I am disabled.
I don’t have broken retinas, like Dad. And I am not in constant pain like Mom. The only body parts I’m missing are seven teeth and my tonsils. And actually my tonsils have grown back.
But I’m not perfect. I’m not completely capable.
I can’t drive. I’m 22 years old, with all my limbs and senses in mostly-working condition. I’m not exactly attention-deficit either.
I’ve been taking lessons. I wrote about it two years ago. It was funny back then. I was only twenty. It’s worse now.
My baby sister is turning 18 this year – the legal driving age in South Africa. I have a good feeling she’s going to be driving legally before me – heck, she already drives more confidently than me.
I could blame it on the fact that she has a patient boyfriend who teaches her. She lives in a small suburb with non-scary roads. Cape Town has scary roads and scary drivers. She has Mom by her, who can teach her whenever they have a moment.
Little Sister is wonderfully athletic. She has great hand-eye co-ordination.
Put me behind a steering wheel and I want to freak out. I don’t know how to handle gears and pedals and a wheel and all those damn mirrors all at once. My eyes are weak, my hand-eye co-ordination is weak…
Can’t I just get rich and have a chauffeur?
Truth is, I know disabled individuals – with actual recognised handicaps – who can drive with their handicapable vehicles. If they can do it, why can’t I?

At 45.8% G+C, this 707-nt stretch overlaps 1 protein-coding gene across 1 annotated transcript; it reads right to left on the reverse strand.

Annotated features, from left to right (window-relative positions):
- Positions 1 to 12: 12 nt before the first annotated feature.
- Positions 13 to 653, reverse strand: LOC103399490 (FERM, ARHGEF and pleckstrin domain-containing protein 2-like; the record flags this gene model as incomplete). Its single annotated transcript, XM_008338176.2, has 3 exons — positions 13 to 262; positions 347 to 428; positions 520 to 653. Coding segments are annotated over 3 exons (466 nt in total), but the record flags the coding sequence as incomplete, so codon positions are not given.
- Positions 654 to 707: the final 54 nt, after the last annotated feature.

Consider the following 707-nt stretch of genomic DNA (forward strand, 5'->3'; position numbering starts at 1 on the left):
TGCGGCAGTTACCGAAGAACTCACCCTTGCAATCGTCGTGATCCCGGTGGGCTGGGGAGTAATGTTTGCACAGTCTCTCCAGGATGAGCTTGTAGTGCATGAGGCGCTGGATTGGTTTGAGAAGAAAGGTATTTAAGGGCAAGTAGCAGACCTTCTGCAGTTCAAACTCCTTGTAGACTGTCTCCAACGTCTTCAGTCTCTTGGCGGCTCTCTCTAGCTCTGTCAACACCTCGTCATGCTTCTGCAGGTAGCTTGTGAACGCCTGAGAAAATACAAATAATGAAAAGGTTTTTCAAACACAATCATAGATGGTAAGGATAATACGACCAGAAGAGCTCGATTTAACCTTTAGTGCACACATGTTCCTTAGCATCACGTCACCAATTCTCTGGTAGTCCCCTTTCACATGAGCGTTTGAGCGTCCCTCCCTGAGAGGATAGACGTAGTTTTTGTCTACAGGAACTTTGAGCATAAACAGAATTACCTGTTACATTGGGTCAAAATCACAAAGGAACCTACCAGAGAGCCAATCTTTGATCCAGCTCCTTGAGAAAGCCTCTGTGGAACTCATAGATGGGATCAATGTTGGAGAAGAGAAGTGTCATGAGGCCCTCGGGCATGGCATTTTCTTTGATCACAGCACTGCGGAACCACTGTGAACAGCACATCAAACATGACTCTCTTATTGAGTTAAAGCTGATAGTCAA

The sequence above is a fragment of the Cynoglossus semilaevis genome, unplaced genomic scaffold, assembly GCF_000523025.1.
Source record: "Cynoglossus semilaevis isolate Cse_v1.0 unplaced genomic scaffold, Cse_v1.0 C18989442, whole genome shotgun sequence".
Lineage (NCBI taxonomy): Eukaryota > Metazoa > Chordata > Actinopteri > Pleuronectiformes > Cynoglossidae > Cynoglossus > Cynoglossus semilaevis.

Am I lazy? Wow, I’m ashamed to admit it, but perhaps I am. I don’t book lessons regularly. It takes me forever to book license appointments. But it’s more than laziness. I think. I hope.
Fear is one, that’s for sure. Driving isn’t safe. South African roads are a nightmare. But many things are dangerous. Do I want to bubble-wrap myself? Hell no.
I’m tired too. But that’s another disability, and I’ll write about it soon.
I need to learn to drive. I must. I just don’t see it happening.
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Nisha is a young lady from my home town with Cerebral Palsy. She is remarkable and blogs about her struggle for independence. She has raised funds for a well in rural Kenya. She is breaking down stigma little by little.
Nisha experiences discrimination and misunderstanding of her CP regularly. Just browse through her blog and see. To address the stigma associated with disabilities she started a campaign called #IamDisabled. This campaign aims to show the world that everyone has things they want to do but can’t – like Nisha can’t fully use her right hand and I can’t drive.
Yet. Nisha’s hand gets stronger and (hopefully) I’ll fix my deplorable driving.
Link up with Nisha for this campaign here and let’s break down these artificial boxes society insists we belong in. You can be diagnosed disabled, or be like me. We’re not all the same, but we kind of are, too.